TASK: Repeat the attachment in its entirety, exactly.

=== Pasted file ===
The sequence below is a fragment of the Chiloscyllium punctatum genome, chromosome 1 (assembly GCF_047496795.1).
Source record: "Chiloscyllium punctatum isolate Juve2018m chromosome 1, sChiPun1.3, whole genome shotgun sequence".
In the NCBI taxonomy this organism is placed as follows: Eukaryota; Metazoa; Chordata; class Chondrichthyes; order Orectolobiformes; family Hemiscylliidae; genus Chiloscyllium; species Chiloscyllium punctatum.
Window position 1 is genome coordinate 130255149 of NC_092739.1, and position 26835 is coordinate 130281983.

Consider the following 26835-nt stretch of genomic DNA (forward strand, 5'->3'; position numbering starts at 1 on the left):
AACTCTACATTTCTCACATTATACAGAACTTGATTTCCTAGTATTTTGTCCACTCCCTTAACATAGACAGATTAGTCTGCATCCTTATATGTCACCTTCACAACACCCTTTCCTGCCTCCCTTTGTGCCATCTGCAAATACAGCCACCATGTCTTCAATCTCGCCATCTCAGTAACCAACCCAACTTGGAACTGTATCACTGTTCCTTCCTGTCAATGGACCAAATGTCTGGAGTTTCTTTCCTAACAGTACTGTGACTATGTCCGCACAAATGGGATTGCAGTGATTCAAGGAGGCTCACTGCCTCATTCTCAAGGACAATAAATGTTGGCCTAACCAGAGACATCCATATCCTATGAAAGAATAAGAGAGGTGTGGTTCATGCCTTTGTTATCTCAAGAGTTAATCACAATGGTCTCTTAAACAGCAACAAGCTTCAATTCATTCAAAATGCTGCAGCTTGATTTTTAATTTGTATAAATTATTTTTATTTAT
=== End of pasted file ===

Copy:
The sequence below is a fragment of the Chiloscyllium punctatum genome, chromosome 1 (assembly GCF_047496795.1).
Source record: "Chiloscyllium punctatum isolate Juve2018m chromosome 1, sChiPun1.3, whole genome shotgun sequence".
In the NCBI taxonomy this organism is placed as follows: Eukaryota; Metazoa; Chordata; class Chondrichthyes; order Orectolobiformes; family Hemiscylliidae; genus Chiloscyllium; species Chiloscyllium punctatum.
Window position 1 is genome coordinate 130255149 of NC_092739.1, and position 26835 is coordinate 130281983.

Consider the following 26835-nt stretch of genomic DNA (forward strand, 5'->3'; position numbering starts at 1 on the left):
AACTCTACATTTCTCACATTATACAGAACTTGATTTCCTAGTATTTTGTCCACTCCCTTAACATAGACAGATTAGTCTGCATCCTTATATGTCACCTTCACAACACCCTTTCCTGCCTCCCTTTGTGCCATCTGCAAATACAGCCACCATGTCTTCAATCTCGCCATCTCAGTAACCAACCCAACTTGGAACTGTATCACTGTTCCTTCCTGTCAATGGACCAAATGTCTGGAGTTTCTTTCCTAACAGTACTGTGACTATGTCCGCACAAATGGGATTGCAGTGATTCAAGGAGGCTCACTGCCTCATTCTCAAGGACAATAAATGTTGGCCTAACCAGAGACATCCATATCCTATGAAAGAATAAGAGAGGTGTGGTTCATGCCTTTGTTATCTCAAGAGTTAATCACAATGGTCTCTTAAACAGCAACAAGCTTCAATTCATTCAAAATGCTGCAGCTTGATTTTTAATTTGTATAAATTATTTTTATTTAT